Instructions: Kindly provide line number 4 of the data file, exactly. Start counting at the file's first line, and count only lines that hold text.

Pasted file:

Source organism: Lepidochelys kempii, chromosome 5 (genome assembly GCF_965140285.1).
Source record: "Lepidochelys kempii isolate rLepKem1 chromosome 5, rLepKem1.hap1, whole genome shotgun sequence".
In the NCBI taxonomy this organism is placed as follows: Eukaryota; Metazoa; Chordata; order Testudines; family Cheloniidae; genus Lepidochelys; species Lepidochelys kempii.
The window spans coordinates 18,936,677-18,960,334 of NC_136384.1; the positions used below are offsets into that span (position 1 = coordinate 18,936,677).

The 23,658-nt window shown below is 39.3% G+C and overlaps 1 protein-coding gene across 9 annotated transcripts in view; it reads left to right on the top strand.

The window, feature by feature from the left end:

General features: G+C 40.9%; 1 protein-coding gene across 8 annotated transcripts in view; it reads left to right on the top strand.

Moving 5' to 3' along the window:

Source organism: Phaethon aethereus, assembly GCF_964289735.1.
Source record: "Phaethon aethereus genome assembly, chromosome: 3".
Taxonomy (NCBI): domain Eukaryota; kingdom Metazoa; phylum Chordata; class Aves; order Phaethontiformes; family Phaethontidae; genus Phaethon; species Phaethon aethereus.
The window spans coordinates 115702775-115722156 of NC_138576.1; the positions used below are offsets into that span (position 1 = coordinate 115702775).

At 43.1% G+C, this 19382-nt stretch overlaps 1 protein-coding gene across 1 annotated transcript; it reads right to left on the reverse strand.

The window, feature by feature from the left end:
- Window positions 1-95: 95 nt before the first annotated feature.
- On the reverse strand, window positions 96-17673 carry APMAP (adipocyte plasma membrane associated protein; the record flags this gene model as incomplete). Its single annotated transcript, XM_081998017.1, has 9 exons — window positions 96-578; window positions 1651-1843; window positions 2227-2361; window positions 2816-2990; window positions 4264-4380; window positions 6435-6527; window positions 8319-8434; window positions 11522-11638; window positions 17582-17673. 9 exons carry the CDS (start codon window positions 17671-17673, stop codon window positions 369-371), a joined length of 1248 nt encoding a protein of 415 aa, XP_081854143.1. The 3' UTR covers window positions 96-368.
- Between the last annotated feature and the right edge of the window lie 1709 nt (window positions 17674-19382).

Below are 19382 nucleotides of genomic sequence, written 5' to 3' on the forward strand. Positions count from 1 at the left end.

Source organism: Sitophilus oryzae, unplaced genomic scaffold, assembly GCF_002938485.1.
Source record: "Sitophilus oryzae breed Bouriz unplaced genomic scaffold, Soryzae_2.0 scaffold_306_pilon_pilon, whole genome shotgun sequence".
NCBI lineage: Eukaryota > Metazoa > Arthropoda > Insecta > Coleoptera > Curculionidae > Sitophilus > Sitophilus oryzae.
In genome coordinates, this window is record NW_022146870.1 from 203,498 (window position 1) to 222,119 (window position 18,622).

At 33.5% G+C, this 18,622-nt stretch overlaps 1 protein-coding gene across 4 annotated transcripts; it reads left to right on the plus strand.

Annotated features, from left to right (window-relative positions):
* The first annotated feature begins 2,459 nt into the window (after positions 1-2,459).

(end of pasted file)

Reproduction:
The window spans coordinates 18,936,677-18,960,334 of NC_136384.1; the positions used below are offsets into that span (position 1 = coordinate 18,936,677).